Crisp lettuce, plucked out of the snow in November, brought me nearly as much joy as my entire Thanksgiving dinner. No mulch, tarp, or cloche was involved - this lettuce would simply make it on it’s own or not at all. I only went to the trouble of putting the seeds in the ground. By the end of the season, I walk a very fine line between hobby gardening and overworked burnout. Any more effort may have taken me to a limit I didn’t want to reach, so if my lettuce crop was destined to wither, unprotected from the cold, so be it. I would look forward to the next crop in the spring rather than get sick of all the work and quit. This makes real farmers laugh and roll their eyes but we’re not real farmers and we know it. We tend to our crops after we’ve worked all day, finished the house chores, gone for a run, mowed the lawn and kept dates with our friends. Although it’s our biggest hobby, it’s still just a hobby and when a hobby becomes too much work, it’s no longer a hobby at all. Managing the amount of sweat we’re willing to commit to, ensures we’ll continue to enjoy our passion for growing food. I will say there’s great pleasure in enjoying something you’ve worked hard for, but if you’ve worked too hard, the pleasure is lost. That was a lesson from my wise parents.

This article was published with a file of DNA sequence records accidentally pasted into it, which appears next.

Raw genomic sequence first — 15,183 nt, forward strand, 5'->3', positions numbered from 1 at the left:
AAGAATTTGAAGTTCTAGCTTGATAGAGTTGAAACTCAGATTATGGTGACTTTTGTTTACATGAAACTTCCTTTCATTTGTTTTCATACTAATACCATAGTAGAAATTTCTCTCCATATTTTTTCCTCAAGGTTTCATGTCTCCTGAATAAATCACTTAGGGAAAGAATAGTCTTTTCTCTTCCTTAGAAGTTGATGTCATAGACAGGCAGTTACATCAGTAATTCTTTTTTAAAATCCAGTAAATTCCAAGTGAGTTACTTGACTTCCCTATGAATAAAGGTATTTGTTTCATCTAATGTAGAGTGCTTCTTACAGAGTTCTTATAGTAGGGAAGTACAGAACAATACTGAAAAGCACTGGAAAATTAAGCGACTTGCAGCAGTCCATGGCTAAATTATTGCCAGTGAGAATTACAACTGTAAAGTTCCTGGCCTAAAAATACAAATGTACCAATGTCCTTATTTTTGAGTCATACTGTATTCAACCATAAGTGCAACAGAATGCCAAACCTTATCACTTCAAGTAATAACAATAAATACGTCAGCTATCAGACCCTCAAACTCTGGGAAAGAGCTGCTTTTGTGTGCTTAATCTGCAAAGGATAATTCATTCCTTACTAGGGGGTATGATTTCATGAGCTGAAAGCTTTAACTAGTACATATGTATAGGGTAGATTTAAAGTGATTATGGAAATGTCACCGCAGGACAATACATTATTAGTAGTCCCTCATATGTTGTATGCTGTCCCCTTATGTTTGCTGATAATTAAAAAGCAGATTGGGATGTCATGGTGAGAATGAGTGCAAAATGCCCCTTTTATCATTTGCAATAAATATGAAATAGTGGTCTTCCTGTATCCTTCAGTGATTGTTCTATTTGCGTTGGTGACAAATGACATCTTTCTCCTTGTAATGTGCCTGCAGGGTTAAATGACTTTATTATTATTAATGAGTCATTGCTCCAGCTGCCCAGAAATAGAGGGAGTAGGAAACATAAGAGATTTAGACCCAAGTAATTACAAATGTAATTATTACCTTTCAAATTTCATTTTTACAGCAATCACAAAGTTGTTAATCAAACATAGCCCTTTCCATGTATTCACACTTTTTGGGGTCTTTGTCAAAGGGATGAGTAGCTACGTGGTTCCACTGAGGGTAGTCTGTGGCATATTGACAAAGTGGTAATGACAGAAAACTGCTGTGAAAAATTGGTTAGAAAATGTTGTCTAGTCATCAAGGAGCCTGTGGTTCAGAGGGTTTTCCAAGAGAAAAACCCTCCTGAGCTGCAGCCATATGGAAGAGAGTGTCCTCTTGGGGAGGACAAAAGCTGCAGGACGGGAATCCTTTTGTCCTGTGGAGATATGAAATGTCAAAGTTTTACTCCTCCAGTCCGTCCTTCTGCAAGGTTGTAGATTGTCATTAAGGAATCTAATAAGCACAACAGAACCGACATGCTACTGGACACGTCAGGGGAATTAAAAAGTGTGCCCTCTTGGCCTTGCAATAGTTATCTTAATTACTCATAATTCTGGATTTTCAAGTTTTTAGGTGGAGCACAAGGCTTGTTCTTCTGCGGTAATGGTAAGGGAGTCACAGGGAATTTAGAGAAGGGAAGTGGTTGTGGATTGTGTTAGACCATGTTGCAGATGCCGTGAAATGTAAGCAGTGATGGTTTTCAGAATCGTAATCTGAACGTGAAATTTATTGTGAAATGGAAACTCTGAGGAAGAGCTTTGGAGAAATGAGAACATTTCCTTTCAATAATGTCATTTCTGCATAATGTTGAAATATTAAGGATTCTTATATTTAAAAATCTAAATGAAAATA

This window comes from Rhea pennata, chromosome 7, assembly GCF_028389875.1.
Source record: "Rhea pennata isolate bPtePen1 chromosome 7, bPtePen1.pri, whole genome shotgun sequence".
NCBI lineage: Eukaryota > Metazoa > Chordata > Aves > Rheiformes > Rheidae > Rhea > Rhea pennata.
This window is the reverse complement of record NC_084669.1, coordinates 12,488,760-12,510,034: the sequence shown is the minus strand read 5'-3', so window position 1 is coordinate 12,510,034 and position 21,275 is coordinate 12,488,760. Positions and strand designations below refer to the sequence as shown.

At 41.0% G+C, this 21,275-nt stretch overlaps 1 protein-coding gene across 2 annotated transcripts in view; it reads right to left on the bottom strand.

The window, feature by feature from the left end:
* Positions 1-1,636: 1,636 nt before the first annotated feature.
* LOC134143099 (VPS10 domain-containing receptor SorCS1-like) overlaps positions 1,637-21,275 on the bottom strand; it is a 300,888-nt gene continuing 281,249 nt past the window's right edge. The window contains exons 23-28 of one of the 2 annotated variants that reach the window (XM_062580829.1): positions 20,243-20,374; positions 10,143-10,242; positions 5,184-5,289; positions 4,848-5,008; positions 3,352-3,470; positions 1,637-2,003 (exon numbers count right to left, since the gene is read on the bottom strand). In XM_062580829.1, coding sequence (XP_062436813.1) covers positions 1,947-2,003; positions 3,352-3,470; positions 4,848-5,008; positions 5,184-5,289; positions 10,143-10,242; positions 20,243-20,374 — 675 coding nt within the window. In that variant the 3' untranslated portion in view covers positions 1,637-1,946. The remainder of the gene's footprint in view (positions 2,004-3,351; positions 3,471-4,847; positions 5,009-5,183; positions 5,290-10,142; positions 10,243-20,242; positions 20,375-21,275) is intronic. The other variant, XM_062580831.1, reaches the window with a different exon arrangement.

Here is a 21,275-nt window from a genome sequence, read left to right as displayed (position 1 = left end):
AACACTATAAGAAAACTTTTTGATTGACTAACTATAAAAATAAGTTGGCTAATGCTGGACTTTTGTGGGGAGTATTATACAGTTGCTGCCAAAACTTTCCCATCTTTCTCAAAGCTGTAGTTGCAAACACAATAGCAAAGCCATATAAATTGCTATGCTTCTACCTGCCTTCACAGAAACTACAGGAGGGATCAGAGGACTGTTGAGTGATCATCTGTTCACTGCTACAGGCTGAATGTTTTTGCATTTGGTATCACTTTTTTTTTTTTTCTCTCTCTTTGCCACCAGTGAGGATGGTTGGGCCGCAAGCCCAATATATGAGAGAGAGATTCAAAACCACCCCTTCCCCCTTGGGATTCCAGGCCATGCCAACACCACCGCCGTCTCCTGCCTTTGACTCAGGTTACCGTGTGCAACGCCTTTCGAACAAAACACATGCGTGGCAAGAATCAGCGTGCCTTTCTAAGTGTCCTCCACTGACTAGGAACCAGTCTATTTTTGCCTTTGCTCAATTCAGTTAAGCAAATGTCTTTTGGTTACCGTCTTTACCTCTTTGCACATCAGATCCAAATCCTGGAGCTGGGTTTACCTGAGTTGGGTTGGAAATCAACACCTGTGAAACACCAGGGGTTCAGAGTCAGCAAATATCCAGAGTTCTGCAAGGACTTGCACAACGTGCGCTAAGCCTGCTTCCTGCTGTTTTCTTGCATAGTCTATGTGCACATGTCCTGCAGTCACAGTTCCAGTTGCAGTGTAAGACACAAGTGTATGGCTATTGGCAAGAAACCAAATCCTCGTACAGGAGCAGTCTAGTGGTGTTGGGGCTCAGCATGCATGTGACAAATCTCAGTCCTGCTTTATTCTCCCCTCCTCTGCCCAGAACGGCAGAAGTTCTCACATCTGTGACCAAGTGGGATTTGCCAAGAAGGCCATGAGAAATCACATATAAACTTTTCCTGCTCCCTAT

This was the very last harvest of the rather effortless fall salad greens and I ate them plain, stuffing one whole crunchy leaf into my mouth at a time – knowing it would be months before I would get to enjoy them again. The cold gave the lettuce an extra rigid crispness that felt as though it was flexing it’s muscles to withstand the elements. I’m not sure what variety these were. I remember sprinkling a little of each seed to give them all a chance, knowing only the toughest would make it. Just one distinct variety survived in two colors. I’ll have to research my seed mixes to identify it as the epitome of hardy.
Not every leaf survived the weather so well. I had to separate the good from the bad and the ugly.
When we heard the snow was coming, we harvested what was left of the late tomatillos and a few leaves of kale. The tomatillos are still in the fridge, keeping well. Some are meager but still treasures to us.
We’ll enjoy some green salsa soon but the kale was needed to add some life to a hot can of soup for lunch that day.
The Red Boar Kale is as beautiful as it is delicious. It seems to turn deeper shades of purple as the temperature drops but it remains crisp, firm, and loaded with fresh green flavor.